18 Nov How Your Company Culture Puts Employees At Risk
They say that employees are a company’s greatest asset. And, for many businesses, they’d be right. It’s the ideas and the talents that your staff has that truly makes your company what it is today. But with bad management, that asset can be put at risk. Cultures at companies can change. And soon, safety slips down the list of priorities. There’s only one place where things end when that happens: disaster.
We all know what it’s like to work in a company where managers and employees have a bad attitude to safety. People get hurt, and those that want to do the right things get sidelined. Here’s what to do to turn the culture around in your place of work.
Check The Character Of The People You Hire
Culture is all about the character of the people who work for you. If you hire people with great characters, you’ll have a great culture of safety at work. If you hire people with poor character, standards will inevitably decline. To make sure that you hire the right people, focus your interview questions on matters of integrity. Don’t just ask them about their CV and their past experience. Get them to share with you times they’ve helped other people and when they’ve used their judgment. Ask them to tell you a story about their ability to help others and how they make decisions.
Inspect Your Equipment On A Regular Basis
According to the BLS, around 35,000 people a year are injured by machinery. People suffer fractures, amputation, and lacerations. Often, they have to spend weeks, if not months off work recovering.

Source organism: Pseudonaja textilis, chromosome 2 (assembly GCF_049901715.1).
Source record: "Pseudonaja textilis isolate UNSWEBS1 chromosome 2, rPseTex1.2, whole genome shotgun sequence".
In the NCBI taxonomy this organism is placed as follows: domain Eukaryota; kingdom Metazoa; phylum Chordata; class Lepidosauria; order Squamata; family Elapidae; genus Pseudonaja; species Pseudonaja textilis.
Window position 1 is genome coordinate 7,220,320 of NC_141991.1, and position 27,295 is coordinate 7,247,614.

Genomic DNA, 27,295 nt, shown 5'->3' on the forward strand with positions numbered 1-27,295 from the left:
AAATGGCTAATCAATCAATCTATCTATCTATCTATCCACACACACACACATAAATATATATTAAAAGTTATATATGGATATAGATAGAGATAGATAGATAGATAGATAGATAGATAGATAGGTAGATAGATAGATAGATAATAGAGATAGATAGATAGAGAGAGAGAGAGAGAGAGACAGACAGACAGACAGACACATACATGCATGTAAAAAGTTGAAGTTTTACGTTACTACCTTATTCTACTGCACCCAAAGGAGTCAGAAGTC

Ensuring that you have safe machinery is a top priority for your business. If you aren’t an expert on the machinery you use, look for expert help. Maintaining machinery and ensuring that it is safe saves businesses from litigation and absentee costs in the long term.
Have Regular Check-Ins With Employees
Steven Hanson is a restaurateur. He realized that employees who were not happy were more likely to be at risk of accidents. He decided that he needed to organize a form of check-in service where employees could talk to managers. Each morning he asked employees to rate their happiness from 0 to 5. If they gave a score that was three or below on two consecutive days, Hanson got a manager to talk to them. He realized that his employees were his business, and if they weren’t happy, he needed to do something about it. Not improving the morale of his employees simply wasn’t an option.
Create A Safe Environment
Bad safety cultures are usually traceable back to one thing: a repressive environment. Workplaces that don’t encourage conversation between employees and management tend to fare the worst. Why? Because employees feel like they can’t approach managers with their concerns. Samantha Ettus, a Forbes contributor, suggests that employers should behave more like responsible parents. She’s not suggesting they should mollycoddle their employees. Instead, she’s saying that they should eliminate the fear of ramifications if an employee reports a problem. Staff shouldn’t have to bury their concerns deep below the surface.